The new leading trend is “The Influence of The Natural World.”
When a reliable real estate monitor like HousingWire.com proclaims a turn toward “more normal market conditions,” you’d think that simplifies the task of determining rational asking prices for homes in Costa Mesa. Last week’s headline (“The savagely unhealthy housing market is over”) implied as much: a U.S. market heading for a more predictable course for real estate’s fast-approaching active season.
HousingWire’s optimism was based on an increase in January’s national average Days on Market, which exceeded 30 days for the first time in a good while. The National Association of Realtors® pegged the national average at 33 days. That was a little less than a week’s increase over the previous month’s average, marking a noteworthy increase from the
This month, Money magazine offered advice for house hunters eager to get a jump on “the most active homebuying season of the year.” The busy season may still be weeks away, but it’s widely expected that landing a ‘good deal’ on one of the Costa Mesa houses that meet all requirements may take some doing. “How to Spot a Good Deal When Shopping for a Home” offered five pointers. Briefly summarizing (in reverse order):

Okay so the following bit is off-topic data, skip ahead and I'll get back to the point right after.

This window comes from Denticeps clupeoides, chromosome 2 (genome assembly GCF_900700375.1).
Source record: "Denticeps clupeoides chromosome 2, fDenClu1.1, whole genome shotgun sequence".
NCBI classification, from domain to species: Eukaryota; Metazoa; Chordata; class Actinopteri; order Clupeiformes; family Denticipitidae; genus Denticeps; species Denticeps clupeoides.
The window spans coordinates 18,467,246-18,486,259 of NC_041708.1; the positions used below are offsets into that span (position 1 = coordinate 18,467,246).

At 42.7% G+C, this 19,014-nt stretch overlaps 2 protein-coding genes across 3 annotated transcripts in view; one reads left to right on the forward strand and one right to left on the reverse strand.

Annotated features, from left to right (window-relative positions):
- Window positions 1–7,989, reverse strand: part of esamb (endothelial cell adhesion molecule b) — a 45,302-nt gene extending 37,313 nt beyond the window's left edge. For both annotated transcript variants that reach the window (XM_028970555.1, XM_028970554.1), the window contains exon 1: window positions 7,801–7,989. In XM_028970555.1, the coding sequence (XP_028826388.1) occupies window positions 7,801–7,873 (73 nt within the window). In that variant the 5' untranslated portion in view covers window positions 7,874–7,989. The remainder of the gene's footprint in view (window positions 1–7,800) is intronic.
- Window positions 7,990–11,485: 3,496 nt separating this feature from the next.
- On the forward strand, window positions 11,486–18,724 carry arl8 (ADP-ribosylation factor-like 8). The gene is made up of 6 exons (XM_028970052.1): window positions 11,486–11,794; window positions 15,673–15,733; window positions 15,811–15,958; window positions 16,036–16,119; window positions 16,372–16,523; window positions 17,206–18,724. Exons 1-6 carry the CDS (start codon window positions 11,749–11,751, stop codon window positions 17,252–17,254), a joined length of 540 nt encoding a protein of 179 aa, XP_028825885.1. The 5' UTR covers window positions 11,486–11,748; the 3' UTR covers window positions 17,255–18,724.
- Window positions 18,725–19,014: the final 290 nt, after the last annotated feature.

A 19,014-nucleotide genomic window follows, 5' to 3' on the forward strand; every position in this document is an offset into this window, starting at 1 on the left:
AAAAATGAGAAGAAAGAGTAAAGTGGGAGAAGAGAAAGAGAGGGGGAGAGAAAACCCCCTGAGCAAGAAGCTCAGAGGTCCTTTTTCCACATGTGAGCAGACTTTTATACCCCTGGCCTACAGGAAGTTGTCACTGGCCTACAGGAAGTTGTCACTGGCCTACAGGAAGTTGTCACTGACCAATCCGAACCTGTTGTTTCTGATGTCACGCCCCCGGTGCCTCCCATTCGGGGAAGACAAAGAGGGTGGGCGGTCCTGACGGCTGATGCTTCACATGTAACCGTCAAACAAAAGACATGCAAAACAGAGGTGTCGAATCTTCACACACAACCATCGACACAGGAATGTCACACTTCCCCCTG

The fifth one, “Buy during the offseason,” is the most timely. In addition to arming buyers with a valuable grounding in the local market in this less active period, it can lead to valuable offerings when it’s combined with the fourth pointer, “Look at homes that have been listed for a while.” Costa Mesa houses that are long unclaimed
Ask just about any Costa Mesa kid if they’d like to have a swimming pool in the backyard and you know what the answer will be. Costa Mesa swimming pools are neighborhood plusses when the weather is right, no doubt about it. But when it comes to the value Costa Mesa swimming pools add to a home’s resale bottom line, the calculation is complicated by a whole slew of associated factors.